Evidence shows that the people of Scotland need to be more active with 73% of children and 40% of adults not achieving recommended activity levels. Walking improves health. There was good evidence for the health benefits of walking - as the infographic below demonstrates. As well as having significant physical health benefits such as improving heart, lung and joint health, there are also major improvements in mental health as well as the social aspect. It is a simple, cheap and effective way to maintain a healthy BMI and a improve quality of life. Click here for physical activity guidelines for adults 19-64, here for 65's and over and here for children 5-18.
NHS get active - click here to be taken to their website.
Paths for all is an excellent website with great information aiming to get people walking everyday. Click here to be taken to their website
Parkrun is also an excellent option. Parkruns are free, weekly, community events all around the world. Saturday morning events are 5k and take place in parks and open spaces. On Sunday mornings, there are 2k junior parkruns for children aged four to 14. It is a positive, welcoming and inclusive experience where there is no time limit and no one finishes last. Everyone is welcome to come along, whether you walk, jog, run, volunteer or spectate. Click here to be taken to their website for more information about a Parkrun close to you.
Couch to 5k - A week-by-week description of the 9-week set of Couch to 5K podcasts. Each week involves 3 runs. Click here for more information.
Benefits of Physical Activity
Click here for a brilliant 9 minute video called ‘23 and a half hours - What is the single best thing we can do for our health’ by Mike Evans. It is an excellent way of demonstrating that 30 minutes per day of activity can have a profound positive effect on our health.
Strength and conditioning
There is good evidence to suggest that strength training is useful in reducing injuries – in some cases it is reported to reduce sports injuries to less than one third and overuse injuries by half. This doesn’t necessarily mean joining a gym and doing weights. Simple exercises performed safely, and in the comfort of your own home can be just as good.
There is also good evidence to support exercise and resistance training for managing cardiovascular disease risk factors and peripheral arterial disease (PAD). PAD is when there is reduced muscle blood supply to the lower limb which can cause muscle weakness, cramp or discomfort in the lower limb. Due to this, some people believe the pain induced by it can be harmful. This might lead to increased sedentary behaviour, reduced aerobic capacity or cardiorespiratory fitness, and reduced muscle strength and endurance, all impairing walking ability further and ultimately reducing quality of life. If you want to speak to someone before beginning exercise, please contact on the number below. Also, click here for some further reading.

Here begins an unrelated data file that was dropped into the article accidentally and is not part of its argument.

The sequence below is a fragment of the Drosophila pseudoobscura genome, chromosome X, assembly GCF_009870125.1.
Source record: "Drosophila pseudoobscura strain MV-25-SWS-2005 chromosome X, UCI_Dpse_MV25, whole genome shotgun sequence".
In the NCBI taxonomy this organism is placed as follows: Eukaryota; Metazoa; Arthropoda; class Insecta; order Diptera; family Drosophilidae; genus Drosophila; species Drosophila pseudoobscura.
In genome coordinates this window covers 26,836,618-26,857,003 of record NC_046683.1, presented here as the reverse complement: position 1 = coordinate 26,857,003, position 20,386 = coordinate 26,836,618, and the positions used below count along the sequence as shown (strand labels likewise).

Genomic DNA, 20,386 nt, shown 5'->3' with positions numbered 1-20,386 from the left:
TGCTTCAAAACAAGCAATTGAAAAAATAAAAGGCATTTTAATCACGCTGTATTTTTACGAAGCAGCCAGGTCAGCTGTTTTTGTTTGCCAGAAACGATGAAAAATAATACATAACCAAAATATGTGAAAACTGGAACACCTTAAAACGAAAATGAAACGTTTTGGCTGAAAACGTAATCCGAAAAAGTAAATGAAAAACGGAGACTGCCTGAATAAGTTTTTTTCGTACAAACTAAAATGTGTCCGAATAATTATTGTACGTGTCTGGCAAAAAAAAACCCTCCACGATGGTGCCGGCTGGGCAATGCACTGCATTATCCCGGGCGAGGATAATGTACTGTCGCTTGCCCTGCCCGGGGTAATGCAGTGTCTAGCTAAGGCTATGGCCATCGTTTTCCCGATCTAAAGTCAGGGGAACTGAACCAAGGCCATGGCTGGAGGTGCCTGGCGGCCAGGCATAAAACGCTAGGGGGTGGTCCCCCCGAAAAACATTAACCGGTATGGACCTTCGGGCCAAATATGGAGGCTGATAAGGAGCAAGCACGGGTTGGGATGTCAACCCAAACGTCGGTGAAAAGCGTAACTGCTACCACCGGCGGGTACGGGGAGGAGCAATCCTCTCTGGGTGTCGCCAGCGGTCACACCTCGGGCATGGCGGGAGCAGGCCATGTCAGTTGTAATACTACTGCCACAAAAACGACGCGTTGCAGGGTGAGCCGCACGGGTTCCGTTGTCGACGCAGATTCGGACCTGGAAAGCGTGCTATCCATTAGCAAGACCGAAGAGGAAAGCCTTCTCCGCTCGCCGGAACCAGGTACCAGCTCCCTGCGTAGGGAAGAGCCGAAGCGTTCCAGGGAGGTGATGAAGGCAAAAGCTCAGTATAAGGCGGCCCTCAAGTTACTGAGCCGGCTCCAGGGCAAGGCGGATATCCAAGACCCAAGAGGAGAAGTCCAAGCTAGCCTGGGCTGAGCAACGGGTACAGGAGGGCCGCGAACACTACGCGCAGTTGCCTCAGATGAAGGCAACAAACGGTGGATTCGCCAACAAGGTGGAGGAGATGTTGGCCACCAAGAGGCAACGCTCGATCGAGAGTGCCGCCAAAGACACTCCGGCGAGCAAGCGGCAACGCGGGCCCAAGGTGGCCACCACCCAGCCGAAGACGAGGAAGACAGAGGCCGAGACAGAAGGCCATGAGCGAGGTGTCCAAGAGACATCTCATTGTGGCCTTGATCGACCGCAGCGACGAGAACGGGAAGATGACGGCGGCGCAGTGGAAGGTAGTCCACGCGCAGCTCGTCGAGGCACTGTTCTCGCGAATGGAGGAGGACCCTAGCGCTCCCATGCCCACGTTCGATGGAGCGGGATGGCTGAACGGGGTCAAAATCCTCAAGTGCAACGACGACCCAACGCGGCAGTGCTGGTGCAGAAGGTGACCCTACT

Recent research also shows strong evidence of strength training having a positive effect on musculoskeletal disorders as regards employees who work in physically demanding jobs. Click this link for more details.
Sarcopenia is a condition characterized by loss of skeletal muscle mass and function. Its development may be associated with conditions that are not exclusively seen in older persons, although it is primarily a disease of the elderly. Sarcopenia is characterized by progressive and generalized loss of skeletal muscle mass and strength and it is strictly correlated with physical disability and mortality. It is highly correlated with frailty and risk of falls in eldery (see falls below). Risk factors for sarcopenia include age, gender and level of physical activity. There is an established link between inactivity and losses of muscle mass and strength, this suggests that physical activity should be a protective factor for the prevention but also the management of sarcopenia.
Please speak to your GP or any of the Allied Health professionals that you may have an appointment with - for example Podiatrist, Physiotherapist, Occupational therapist - for more information and advice if required.
Falls are a common, but often overlooked, cause of injury. Around 1 in 3 adults over 65 who live at home will have at least one fall a year, and about half of these will have more frequent falls. Exercises that target balance, gait and muscle strength have been found to prevent falls in these people. Exercise reduces the number of falls over time by around one quarter (23% reduction) which means if there were 850 falls in 1000 people followed over 1 year, exercise would result in 195 fewer falls. Click here for the Cochrane review on Exercise for preventing falls in older people living in the community.
Also, click here for a study that provides evidence foot and ankle problems are important risk factors for falls in older people - particularly reduced ankle flexibility, hallux valgus deformity, decreased tactile sensitivity and decreased toe plantarflexor strength, and doing some simple exercises to address these modifiable risk factors may be beneficial in reducing falls. Click on the link below for some exercises that may be useful.
Also Click here for advice and support from the NHS GG&C Falls prevention team
Please note: If you want to speak with someone for more advice and support regarding exercises please phone 0141 347 8909.